A course reserved exclusively for students not well-versed in the physical sciences. The properties of the astronomical universe and the methods by which astronomers investigate it are discussed. Topics include the nature and properties of stars, our Galaxy, external galaxies, cosmology, the origin and character of the solar system, and black holes. Two 80 sessions per week.
Limited to 35 students. No student who has taken any upper-level math or science course and received a grade of B or higher in either high school or college, will be admitted. Spring semester. Visiting Professor Burbine.2016-17: Offered in Fall 2016
Independent Reading Course.
Fall and spring semesters. The Department.2016-17: Offered in Fall 2016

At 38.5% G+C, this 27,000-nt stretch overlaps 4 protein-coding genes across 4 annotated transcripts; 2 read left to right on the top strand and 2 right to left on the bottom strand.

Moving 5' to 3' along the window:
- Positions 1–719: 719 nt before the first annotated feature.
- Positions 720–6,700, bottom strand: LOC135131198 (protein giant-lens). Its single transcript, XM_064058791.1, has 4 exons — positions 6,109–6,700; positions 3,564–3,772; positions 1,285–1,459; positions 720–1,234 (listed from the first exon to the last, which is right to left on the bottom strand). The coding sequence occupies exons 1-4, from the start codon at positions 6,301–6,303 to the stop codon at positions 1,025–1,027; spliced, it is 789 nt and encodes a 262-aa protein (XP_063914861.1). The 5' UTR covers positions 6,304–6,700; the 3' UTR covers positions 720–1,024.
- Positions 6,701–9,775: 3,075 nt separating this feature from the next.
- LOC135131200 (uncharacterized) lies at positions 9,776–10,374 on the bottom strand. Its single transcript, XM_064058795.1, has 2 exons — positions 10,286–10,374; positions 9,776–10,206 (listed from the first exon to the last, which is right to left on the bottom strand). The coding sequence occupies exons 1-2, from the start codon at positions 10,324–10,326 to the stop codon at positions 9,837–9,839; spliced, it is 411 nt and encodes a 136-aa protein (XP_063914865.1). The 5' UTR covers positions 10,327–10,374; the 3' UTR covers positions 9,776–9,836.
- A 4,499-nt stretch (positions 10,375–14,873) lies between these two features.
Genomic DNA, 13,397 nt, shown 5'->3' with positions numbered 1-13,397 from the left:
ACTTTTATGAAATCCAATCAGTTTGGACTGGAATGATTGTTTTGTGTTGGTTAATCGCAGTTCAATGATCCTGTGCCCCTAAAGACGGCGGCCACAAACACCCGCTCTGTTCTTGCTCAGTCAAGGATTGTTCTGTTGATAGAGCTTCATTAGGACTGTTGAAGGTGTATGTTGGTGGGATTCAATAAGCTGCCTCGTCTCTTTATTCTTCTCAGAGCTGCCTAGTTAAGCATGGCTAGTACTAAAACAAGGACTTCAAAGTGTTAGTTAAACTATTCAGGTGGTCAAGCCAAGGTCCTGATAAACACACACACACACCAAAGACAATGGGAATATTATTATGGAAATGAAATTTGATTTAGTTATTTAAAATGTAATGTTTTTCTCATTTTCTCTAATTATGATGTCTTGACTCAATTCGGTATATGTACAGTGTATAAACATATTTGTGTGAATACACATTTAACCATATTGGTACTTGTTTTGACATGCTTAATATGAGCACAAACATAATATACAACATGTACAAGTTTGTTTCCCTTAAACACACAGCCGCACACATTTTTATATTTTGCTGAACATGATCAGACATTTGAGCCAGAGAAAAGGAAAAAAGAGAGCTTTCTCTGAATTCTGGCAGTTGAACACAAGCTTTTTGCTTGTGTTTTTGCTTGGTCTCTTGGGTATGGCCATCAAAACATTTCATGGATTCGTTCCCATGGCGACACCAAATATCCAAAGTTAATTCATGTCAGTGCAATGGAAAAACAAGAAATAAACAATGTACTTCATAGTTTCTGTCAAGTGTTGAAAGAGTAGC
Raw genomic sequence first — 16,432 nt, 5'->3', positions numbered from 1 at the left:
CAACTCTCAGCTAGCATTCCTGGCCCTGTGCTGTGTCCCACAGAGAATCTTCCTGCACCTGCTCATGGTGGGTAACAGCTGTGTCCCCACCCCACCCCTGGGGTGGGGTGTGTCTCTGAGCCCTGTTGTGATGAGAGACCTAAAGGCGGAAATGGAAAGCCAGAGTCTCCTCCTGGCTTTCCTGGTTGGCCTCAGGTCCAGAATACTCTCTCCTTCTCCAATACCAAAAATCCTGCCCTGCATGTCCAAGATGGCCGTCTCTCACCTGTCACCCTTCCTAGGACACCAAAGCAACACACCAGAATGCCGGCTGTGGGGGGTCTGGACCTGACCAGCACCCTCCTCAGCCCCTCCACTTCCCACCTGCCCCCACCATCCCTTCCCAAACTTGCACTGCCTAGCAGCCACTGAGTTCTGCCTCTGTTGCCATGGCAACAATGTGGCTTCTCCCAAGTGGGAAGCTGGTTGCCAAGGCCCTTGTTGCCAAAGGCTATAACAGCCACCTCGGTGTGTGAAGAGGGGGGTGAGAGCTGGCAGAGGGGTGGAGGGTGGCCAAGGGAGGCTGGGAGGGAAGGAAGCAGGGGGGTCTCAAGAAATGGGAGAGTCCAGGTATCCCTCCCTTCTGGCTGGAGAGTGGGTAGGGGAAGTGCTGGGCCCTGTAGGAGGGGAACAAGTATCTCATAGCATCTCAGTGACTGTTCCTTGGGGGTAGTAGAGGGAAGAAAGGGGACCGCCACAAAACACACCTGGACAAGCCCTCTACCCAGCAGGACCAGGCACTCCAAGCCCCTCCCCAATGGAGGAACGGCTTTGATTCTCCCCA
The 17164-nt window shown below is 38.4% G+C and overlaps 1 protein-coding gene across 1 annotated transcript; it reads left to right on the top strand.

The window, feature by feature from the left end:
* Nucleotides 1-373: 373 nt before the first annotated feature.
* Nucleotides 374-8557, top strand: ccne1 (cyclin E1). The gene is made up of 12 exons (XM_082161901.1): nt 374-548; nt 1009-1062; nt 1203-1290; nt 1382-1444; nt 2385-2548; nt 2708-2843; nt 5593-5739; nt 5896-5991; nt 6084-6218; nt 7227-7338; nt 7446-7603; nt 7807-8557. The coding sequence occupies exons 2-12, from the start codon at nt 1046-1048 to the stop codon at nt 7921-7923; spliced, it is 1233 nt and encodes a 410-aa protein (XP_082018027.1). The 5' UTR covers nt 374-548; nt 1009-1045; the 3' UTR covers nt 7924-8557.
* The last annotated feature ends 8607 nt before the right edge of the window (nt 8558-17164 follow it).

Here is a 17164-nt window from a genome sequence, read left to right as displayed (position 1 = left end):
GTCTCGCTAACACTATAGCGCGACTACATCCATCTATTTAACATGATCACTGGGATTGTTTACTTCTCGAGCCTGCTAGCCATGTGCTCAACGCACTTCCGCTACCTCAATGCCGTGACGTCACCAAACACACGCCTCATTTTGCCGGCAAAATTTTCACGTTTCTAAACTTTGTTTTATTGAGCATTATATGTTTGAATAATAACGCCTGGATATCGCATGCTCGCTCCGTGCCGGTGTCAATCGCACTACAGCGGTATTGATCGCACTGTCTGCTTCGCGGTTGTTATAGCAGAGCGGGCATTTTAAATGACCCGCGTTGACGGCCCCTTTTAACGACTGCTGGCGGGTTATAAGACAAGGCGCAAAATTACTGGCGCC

Opportunities for theoretical and observational work on the frontiers of science are available in cosmology, cosmogony, radio astronomy, planetary atmospheres, relativistic astrophysics, laboratory astrophysics, gravitational theory, infrared balloon astronomy, stellar astrophysics, spectroscopy, and exobiology. Facilities include the Five College Radio Astronomy Observatory, the Laboratory for Infrared Astrophysics, balloon astronomy equipment (16-inch telescope, cryogenic detectors), and modern 24- and 16-inch Cassegrain reflectors. An Honors candidate must submit an acceptable thesis and pass an oral examination. The oral examination will consider the subject matter of the thesis and other areas of astronomy specifically discussed in Astronomy courses.
Open to seniors. Required of Honors students. Spring semester. The Department.2016-17: Not offered